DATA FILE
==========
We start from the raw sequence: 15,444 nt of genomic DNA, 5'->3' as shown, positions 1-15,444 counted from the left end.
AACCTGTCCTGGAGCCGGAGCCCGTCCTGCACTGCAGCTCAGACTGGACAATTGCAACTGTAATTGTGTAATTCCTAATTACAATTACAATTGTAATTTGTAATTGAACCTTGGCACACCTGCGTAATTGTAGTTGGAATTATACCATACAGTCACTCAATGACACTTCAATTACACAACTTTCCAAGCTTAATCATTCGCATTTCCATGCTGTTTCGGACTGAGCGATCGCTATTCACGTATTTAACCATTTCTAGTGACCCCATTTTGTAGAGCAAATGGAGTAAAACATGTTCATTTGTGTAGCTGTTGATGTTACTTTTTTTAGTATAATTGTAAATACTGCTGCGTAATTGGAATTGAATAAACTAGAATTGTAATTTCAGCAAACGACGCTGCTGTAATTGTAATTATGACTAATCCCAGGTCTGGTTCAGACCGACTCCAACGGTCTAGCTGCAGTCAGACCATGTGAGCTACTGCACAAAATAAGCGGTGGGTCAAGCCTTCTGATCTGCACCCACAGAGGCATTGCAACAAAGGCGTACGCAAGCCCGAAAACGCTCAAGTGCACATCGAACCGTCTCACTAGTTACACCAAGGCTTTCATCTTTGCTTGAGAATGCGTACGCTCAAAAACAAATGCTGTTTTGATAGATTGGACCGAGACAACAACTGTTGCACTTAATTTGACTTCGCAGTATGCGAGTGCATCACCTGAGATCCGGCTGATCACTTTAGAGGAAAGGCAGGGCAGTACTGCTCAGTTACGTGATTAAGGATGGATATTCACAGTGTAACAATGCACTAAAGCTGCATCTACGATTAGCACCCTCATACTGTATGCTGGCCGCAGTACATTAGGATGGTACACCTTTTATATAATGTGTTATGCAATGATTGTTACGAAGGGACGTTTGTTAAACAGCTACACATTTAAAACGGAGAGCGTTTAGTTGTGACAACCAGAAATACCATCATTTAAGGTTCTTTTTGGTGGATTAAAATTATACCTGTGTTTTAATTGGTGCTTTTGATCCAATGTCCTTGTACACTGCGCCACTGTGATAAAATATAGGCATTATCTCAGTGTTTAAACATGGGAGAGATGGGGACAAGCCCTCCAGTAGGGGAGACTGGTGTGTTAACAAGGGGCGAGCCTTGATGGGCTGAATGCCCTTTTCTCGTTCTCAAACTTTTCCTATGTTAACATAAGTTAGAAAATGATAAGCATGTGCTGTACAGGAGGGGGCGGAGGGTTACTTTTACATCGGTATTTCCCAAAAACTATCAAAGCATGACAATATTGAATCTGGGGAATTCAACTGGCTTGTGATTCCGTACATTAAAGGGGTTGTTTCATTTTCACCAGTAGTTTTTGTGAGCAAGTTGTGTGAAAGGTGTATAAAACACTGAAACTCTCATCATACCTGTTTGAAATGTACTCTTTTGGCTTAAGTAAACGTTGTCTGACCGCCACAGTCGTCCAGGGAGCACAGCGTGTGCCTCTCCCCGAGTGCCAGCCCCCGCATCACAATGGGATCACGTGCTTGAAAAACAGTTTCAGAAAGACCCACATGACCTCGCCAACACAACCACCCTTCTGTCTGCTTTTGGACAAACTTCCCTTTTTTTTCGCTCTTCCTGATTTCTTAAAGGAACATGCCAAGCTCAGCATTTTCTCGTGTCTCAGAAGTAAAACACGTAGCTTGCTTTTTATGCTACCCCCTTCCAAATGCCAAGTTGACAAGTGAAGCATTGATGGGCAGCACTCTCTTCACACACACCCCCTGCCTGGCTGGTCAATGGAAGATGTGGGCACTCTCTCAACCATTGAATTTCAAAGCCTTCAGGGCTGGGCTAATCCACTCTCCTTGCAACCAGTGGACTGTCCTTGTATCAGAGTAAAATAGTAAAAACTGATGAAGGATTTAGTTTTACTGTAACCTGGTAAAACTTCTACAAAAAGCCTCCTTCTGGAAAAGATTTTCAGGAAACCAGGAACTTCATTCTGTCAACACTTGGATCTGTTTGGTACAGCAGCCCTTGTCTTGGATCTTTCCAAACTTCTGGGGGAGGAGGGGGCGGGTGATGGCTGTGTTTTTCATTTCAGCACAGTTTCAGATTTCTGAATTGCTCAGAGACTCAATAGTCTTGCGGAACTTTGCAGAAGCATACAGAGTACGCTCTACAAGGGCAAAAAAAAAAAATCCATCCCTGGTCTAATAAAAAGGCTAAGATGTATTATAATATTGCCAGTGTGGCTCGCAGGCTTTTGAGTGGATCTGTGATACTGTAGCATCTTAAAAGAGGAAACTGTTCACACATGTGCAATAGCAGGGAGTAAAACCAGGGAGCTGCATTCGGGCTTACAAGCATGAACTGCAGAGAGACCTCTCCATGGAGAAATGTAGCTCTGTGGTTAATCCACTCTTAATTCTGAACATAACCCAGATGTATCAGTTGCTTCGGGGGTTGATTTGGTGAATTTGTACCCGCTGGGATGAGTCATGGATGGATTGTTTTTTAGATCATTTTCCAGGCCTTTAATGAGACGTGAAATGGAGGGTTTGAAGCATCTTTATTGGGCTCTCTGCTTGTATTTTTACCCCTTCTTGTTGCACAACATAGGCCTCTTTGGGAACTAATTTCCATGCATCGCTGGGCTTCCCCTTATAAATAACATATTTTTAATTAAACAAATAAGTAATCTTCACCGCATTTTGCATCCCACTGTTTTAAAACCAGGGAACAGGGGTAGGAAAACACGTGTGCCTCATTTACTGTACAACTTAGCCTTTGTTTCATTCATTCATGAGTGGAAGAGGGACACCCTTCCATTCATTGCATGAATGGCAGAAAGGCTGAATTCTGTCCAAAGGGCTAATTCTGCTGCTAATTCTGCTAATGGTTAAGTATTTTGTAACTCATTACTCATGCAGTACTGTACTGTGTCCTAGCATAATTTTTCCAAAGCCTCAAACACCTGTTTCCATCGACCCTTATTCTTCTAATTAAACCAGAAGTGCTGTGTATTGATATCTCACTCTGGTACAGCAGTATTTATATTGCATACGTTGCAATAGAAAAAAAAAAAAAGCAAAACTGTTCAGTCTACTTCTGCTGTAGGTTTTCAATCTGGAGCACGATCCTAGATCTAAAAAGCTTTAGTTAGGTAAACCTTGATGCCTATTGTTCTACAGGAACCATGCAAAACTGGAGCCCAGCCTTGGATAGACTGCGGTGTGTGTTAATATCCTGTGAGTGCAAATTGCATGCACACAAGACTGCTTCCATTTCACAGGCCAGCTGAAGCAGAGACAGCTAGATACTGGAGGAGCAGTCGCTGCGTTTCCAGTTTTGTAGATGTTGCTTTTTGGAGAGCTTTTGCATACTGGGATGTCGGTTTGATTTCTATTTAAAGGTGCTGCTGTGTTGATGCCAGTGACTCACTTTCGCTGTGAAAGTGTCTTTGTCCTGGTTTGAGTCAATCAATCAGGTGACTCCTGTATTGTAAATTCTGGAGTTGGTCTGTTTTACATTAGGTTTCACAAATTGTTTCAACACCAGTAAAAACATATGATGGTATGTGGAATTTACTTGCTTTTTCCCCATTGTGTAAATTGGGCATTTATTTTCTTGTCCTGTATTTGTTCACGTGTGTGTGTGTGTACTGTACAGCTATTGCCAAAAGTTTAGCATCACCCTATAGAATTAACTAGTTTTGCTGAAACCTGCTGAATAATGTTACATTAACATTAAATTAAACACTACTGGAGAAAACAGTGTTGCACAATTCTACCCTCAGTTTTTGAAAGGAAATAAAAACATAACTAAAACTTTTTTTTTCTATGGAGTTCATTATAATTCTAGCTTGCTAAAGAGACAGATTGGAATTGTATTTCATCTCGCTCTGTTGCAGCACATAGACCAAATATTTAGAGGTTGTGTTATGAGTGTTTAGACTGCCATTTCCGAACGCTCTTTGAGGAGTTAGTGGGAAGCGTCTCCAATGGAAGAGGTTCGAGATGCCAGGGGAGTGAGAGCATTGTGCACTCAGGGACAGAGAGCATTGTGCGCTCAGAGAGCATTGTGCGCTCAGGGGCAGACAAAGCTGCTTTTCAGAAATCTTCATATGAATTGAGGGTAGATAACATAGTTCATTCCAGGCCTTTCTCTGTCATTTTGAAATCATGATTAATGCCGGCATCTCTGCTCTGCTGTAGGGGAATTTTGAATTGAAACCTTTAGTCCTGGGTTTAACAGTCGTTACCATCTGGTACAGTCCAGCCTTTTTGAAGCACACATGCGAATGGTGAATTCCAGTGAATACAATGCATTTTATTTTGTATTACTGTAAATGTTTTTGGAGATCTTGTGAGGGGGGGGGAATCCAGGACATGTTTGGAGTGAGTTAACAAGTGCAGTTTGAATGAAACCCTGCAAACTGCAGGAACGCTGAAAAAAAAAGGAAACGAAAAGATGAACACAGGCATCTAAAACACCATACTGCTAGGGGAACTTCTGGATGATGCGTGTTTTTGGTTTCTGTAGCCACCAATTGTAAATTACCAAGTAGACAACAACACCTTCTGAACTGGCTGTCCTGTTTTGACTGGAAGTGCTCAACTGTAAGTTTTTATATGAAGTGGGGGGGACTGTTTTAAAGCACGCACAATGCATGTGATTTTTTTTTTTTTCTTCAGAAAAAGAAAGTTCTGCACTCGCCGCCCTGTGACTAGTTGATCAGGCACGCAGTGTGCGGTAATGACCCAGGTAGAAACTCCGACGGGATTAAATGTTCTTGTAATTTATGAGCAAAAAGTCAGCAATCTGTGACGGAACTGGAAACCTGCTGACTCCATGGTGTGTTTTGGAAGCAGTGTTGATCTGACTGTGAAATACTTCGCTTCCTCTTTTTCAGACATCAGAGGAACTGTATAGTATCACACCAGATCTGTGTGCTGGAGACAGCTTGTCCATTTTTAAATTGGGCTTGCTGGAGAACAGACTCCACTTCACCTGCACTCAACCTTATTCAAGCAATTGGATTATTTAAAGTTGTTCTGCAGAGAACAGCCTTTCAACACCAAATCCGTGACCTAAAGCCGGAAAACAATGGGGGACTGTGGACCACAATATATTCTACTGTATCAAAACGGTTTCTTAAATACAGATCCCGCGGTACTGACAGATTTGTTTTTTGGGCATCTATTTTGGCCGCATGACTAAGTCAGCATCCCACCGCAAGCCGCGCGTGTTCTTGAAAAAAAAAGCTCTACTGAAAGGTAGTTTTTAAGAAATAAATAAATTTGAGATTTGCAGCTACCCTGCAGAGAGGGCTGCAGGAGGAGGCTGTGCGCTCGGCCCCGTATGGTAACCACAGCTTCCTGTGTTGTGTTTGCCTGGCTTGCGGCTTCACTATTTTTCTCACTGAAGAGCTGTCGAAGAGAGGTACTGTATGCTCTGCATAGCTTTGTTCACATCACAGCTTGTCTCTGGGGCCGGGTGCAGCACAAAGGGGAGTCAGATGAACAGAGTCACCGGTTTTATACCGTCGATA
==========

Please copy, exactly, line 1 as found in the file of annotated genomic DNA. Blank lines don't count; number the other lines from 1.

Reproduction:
We start from the raw sequence: 15,444 nt of genomic DNA, 5'->3' as shown, positions 1-15,444 counted from the left end.